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  • Now if you ever lived in Omaha, Nebraska or Council Bluffs, Iowa (right across the Missouri River)... then you would know all about Peony Park.

    It opened in 1919 as a beer garden and dance hall. In fact, I have a picture of my parents that was taken there when they were young lovers. In 1926 they opened the swimming pool area which is where my story begins and will be described later. The swimming pool was segregated until 1963 when it became a controversy in the local newspaper. They added an amusement park in the 1970s with monorail going around park, and a rollercoaster and tilt-a-whirl. It was closed in 1994 and torn down to be replaced by a strip mall.
  • Each summer our family went to Peony Park several times. My dad, mom, me, and my two brothers. We are all seven years apart and all Virgos, so I would tease my mom about the seven year itch.

    I loved all of Peony Park but especially the grand pool. My mom said I was like a little fish and she would make me get out of the water for breaks. There was a beautiful green park surrounding the pool where we would often go for a picnic.

    When you got to the park the dressing rooms were in a large stone building. I remember there was always slimy water puddles on the floor that I would try to avoid by standing on the dressing room bench. The smell of chlorine would sting my senses and I would crinkle up my nose. Once dressed in your suit you went through a spray of water at the exit door before entering the pool. After you ran that gauntlet - you were in!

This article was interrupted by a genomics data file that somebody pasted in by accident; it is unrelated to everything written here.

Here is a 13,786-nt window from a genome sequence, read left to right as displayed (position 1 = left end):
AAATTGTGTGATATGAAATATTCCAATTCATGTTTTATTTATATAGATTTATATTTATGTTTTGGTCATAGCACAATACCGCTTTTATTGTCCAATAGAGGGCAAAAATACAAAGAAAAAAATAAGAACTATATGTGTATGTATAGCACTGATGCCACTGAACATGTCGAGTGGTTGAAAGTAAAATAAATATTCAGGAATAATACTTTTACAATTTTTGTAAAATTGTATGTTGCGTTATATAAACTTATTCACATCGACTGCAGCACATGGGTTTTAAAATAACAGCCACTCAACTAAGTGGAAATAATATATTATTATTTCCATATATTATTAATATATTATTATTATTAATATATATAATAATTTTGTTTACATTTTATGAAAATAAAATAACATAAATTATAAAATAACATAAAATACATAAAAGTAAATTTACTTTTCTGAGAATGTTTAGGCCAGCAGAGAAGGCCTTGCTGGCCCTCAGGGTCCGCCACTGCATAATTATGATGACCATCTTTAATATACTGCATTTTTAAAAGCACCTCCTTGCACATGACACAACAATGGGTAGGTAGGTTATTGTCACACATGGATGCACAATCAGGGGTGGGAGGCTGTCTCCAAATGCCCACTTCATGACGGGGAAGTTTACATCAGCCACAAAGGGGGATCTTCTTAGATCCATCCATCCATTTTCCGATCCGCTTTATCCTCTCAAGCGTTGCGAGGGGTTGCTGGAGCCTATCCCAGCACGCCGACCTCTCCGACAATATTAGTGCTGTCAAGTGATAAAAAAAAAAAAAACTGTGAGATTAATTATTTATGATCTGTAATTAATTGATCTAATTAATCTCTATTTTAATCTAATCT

• In my young mind it was the most beautiful place in the world - a virtual Garden of Eden. It was a very large pool, almost lake size, with a sandy beach all around. The depth graduated out from the sand so babies and small children could play at the edges while serious swimmers went out to the middle. In between, they had these fountains with three rings that flowed constant water and you could sit on the bottom rung and let water flow over your back. That is, until the lifeguard blew the whistle, "Get off the fountain!"

    Recently I was watching an old noir movie, "I wake up Screaming," and there is a scene with Victor Mature and Ginger Rogers at a pool with those same fountains - so they must have been an item!
  • These were the days when people didn't know about skin cancer. My mom would slather baby oil all over me and I would get back in the water and float for a while like a baby whale. By the end of the day I would be so burnt that when I finally lay down in my bed at night my body would hurt from the touch of the sheets. Then a few days later I would peel sheets of skin from my arms and legs. Yah! I know - ooooh! But as painful as those burns were they were at the same time, satisfying - like the mark of a perfect day and I would be exhausted in a good way and sleep soundly.

    Sometimes, and this would be an absolute perfect day - when we got home dad would barbecue chicken and hamburgers and then hand crank peach homemade ice cream! Absolute heaven.

    But other times we would stop our swimming to eat hamburgers at the stand at the park. You would just get your hand stamped to go out. Swimming really builds up an appetite so even their greasy burgers tasted so good after a swim.